A central figure in those cases, John Yeoman, was a Coopers & Lybrand partner and close friend of then-Gov. J. Fife Symington III. Yeoman, Symington's personal and business accountant, also served as his campaign treasurer. He was indicted along with George Leckie, Symington's one-time deputy chief of staff, in 1996 on federal charges that they rigged the bidding process so that Coopers & Lybrand could get a $1.5 million contract for Symington's government cost-cutting initiative Project SLIM. Yeoman was killed in a car accident two days after he was arraigned. Leckie, whose trial ended in acquittal, died of cancer.
Yeoman and Coopers & Lybrand also were key parts of the federal charges, and conviction in 1997, against Symington that he deceived creditors of his real estate empire. That conviction has been overturned and the case is now under appellate review.
County rules that Grijalva pushed during his first term bar companies that run afoul of state or federal laws.
"Obviously it gives you problems under the "bad boy" ordinance," said Grijalva, a Democrat who wants a fourth term in District 5 that covers the UA area, part of the south side and the Tucson Mountains. "And it's something that has to be looked into."
Grijalva used the suspension and debarment provisions nine years ago as part of his effort to keep regional and national garbage companies out of landfill operations here.
"We shouldn't be rewarding companies that have a bad record," Grijalva said at the time. "Good companies that have never been in any trouble should get the benefit of county business."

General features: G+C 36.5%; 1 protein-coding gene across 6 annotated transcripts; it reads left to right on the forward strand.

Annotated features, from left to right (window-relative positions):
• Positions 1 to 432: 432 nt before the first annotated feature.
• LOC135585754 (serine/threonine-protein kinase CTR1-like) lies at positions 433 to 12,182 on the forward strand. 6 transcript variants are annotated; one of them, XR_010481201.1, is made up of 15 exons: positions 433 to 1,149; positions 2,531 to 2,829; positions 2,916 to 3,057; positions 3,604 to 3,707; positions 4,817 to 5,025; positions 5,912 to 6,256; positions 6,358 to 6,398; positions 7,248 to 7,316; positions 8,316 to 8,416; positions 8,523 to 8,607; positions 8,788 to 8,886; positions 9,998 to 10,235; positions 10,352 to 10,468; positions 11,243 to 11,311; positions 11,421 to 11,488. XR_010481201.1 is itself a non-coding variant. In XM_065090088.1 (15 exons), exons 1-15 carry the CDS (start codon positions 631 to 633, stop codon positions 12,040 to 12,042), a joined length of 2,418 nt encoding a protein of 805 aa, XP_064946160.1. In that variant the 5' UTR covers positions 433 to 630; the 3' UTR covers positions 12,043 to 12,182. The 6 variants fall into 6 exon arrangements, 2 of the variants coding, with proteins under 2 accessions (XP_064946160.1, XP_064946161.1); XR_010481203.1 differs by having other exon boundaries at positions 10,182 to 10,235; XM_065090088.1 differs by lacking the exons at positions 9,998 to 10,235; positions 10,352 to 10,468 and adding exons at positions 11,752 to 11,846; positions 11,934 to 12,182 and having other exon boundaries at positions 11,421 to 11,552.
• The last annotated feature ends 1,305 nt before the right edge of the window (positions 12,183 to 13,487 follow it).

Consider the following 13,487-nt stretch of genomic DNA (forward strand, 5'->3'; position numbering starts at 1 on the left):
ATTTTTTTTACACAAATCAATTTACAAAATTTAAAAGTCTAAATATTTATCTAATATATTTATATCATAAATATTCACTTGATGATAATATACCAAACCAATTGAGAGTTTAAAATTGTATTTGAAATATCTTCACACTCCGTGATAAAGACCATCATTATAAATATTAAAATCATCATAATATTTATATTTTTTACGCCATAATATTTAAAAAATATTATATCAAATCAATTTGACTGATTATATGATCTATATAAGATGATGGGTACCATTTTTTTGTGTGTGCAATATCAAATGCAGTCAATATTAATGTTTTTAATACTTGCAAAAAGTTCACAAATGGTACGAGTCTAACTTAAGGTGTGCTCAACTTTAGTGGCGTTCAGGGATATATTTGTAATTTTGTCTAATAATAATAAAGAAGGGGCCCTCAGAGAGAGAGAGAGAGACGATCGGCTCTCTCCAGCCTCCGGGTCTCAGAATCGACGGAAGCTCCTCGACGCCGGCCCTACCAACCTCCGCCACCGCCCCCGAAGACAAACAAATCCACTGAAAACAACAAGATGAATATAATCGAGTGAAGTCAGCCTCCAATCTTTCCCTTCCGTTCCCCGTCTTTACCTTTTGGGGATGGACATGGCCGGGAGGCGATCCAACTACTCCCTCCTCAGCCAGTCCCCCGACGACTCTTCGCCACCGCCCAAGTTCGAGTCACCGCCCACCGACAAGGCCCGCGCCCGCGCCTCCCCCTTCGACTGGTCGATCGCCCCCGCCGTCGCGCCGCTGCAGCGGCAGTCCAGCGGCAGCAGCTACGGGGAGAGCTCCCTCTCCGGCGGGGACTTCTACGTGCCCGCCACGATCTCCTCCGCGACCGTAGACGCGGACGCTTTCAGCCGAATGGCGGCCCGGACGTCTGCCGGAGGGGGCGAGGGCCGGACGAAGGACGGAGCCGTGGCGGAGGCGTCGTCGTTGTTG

Byron Howard, a former director of county waste water management and a longtime advocate for small business, was wary then of what he said was "blacklisting."
Now Howard, a Democratic candidate for the Board of Supervisors in central and foothills District 1, said the rules must be applied evenly.
"What's good for the goose is good for the gander. Part of that company bought its way out of the (Project SLIM) case more so than many bought their way out of savings and loan cases," Howard said. "What's unfortunate is a senior board member doesn't remember how many people were hurt by part of that company.
"There should be no wiggle room. Unless they are going to eliminate the law, it should apply to all," Howard said.
Under the suspension and debarment sections, companies can be eliminated from county business for "any conviction of any person or any subsidiary or affiliate of any person for commission of a criminal offense arising out of obtaining or attempt to obtain a public or private contract or subcontract or in the performance of such contract or subcontract."
Among other causes included in the debarment code:
· "Conviction of any person or any subsidiary or any person under any statute of the federal government, this state or any other state for embezzlement, theft, fraudulent schemes and artifices, fraudulent schemes and practices, bid rigging, perjury, forgery, bribery, falsification or destruction of records, receiving stolen property or any other offense indicating a lack of business integrity or business honesty which affects responsibility as a Pima County contractor.
· "Any other cause deemed to affect responsibility as a Pima County contractor, including suspension or debarment of such person or any subsidiary or affiliate of such person by another governmental entity for any cause" included in the county code.
· "Indictment for a criminal offense may be considered as evidence for purposes" of the code.
No one has asserted that PricewaterhouseCoopers has not done its job on the Kino contract or committed any violation in connection with the county work.